When I realized my time with my beloved 2001 Honda Civic was nearly over, I started to think about buying or leasing a car. I walked into a dealership knowing I wasn't going to buy anything that day, but wanting to test drive a specific car and practice my negotiating skills.
Right now, it's more important than ever to understand that a sales person at a car dealership will almost always tell you you can afford a car, and likely present you with loads of appealing financing options.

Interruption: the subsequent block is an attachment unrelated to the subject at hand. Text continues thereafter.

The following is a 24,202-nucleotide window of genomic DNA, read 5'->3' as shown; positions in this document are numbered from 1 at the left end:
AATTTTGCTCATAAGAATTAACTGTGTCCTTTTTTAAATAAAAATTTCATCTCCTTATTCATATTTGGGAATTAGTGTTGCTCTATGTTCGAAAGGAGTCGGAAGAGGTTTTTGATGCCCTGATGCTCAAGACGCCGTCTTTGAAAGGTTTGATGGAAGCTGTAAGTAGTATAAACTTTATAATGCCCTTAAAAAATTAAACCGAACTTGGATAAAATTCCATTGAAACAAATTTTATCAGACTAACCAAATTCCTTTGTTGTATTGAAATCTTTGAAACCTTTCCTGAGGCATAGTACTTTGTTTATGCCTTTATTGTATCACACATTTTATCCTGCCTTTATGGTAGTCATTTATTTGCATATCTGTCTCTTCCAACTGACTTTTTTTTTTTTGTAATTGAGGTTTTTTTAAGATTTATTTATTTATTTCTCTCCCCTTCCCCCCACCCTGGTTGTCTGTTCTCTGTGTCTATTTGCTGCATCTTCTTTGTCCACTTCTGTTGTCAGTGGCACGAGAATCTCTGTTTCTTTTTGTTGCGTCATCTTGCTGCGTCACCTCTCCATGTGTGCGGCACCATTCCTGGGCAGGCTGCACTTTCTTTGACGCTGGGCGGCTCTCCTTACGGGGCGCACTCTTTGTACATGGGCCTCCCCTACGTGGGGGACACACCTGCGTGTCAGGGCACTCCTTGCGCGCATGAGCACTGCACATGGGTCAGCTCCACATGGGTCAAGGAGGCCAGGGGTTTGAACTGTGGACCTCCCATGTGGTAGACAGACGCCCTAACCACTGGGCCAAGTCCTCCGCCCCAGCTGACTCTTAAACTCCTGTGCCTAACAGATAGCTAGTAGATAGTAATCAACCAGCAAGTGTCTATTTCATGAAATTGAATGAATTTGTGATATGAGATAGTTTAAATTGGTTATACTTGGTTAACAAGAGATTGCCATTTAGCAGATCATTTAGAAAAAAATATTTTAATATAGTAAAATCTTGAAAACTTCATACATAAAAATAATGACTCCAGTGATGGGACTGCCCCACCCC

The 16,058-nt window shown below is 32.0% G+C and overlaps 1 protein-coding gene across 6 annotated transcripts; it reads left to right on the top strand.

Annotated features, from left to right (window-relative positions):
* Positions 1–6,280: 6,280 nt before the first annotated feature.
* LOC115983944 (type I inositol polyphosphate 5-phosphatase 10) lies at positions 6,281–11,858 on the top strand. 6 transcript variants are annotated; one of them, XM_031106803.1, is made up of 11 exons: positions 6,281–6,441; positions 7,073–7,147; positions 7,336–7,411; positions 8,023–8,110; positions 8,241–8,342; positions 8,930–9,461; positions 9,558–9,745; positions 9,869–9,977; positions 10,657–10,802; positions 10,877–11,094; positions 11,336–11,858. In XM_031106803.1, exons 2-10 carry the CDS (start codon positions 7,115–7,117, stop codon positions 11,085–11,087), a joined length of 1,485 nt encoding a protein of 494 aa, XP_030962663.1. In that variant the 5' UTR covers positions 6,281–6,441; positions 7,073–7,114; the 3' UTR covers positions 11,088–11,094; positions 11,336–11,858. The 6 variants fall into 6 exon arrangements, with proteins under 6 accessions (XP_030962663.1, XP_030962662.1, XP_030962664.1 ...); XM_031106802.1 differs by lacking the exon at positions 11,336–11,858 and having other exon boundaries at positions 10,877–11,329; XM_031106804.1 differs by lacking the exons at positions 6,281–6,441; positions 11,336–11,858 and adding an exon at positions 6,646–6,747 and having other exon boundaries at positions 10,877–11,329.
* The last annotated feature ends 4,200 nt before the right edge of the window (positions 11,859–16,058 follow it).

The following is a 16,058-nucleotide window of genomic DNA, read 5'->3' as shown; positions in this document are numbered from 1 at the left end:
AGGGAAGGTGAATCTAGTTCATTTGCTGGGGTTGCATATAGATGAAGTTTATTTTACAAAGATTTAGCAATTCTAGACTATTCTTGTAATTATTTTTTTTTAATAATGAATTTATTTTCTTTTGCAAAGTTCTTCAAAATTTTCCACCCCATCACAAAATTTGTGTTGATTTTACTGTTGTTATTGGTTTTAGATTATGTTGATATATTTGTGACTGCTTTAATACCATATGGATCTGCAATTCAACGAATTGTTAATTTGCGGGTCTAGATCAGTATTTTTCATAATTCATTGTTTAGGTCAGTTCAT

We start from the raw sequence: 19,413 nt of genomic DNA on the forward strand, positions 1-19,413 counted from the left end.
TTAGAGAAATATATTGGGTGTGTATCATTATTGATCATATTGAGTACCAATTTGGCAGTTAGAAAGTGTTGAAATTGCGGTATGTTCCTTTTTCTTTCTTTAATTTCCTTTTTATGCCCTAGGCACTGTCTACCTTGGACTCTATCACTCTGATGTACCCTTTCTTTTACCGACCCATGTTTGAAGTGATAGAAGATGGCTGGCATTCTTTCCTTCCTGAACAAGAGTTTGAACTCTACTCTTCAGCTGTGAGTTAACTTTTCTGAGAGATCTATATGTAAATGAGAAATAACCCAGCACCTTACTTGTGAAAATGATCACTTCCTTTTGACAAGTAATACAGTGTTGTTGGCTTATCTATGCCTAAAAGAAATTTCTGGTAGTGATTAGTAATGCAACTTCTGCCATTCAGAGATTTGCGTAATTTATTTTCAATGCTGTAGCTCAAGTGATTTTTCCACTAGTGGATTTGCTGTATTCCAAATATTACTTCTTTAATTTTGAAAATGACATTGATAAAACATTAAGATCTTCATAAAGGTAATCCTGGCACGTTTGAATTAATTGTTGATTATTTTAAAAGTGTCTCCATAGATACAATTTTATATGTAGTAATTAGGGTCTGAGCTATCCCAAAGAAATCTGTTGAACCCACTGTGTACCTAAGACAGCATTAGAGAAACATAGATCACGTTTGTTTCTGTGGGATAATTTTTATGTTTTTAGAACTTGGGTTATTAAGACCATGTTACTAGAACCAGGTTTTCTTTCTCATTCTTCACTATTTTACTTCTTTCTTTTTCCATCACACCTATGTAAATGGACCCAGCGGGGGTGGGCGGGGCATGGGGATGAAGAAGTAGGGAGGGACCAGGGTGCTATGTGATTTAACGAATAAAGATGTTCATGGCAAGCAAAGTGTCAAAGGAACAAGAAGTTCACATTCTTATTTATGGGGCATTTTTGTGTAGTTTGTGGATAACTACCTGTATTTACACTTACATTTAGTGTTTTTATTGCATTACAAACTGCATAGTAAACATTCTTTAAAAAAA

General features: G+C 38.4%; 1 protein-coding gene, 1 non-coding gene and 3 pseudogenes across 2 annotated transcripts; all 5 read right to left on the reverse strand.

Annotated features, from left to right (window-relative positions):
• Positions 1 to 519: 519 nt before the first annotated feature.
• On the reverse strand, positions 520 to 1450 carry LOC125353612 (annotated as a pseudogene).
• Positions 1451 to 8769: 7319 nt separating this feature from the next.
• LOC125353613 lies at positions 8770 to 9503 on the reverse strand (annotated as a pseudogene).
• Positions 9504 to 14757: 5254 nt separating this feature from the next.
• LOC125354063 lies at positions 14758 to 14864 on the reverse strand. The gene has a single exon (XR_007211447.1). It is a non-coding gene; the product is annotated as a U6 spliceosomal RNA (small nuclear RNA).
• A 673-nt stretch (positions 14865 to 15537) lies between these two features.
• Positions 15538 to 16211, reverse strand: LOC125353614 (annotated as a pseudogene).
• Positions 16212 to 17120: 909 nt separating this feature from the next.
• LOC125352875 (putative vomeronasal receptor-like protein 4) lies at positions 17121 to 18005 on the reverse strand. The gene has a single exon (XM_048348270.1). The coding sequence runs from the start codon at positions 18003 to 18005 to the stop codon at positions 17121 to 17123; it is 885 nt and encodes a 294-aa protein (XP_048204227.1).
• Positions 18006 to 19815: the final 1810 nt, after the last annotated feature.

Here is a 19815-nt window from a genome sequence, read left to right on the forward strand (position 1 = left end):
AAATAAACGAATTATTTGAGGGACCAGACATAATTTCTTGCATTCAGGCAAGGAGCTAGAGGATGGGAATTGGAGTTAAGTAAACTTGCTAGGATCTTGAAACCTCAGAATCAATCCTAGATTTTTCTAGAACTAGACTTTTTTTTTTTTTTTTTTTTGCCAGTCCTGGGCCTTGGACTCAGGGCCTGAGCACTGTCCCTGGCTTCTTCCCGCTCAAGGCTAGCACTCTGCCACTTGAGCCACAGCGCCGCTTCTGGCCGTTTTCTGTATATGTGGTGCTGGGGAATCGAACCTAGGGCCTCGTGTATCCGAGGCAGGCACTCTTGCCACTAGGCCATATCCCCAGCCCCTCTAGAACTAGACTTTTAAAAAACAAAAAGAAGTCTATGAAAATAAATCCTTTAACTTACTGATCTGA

According to Bloomberg, deep subprime auto loans are surging, which means that lots of folks who historically have had trouble paying off their debts are being granted access to attractive financing opportunities. Dealers are offering riskier loans, and default rates are increasing. Some have even likened the situation to the subprime mortgage crisis.
If you want to buy a car, don't want until you show up at the dealership to find out if you can actually afford to buy one. After I crunched some numbers and came up with a car budget that felt reasonable, I did some research and decided to follow one key rule: Never accept the first offer, whether it's the sticker price or whatever deal the salesman puts before you.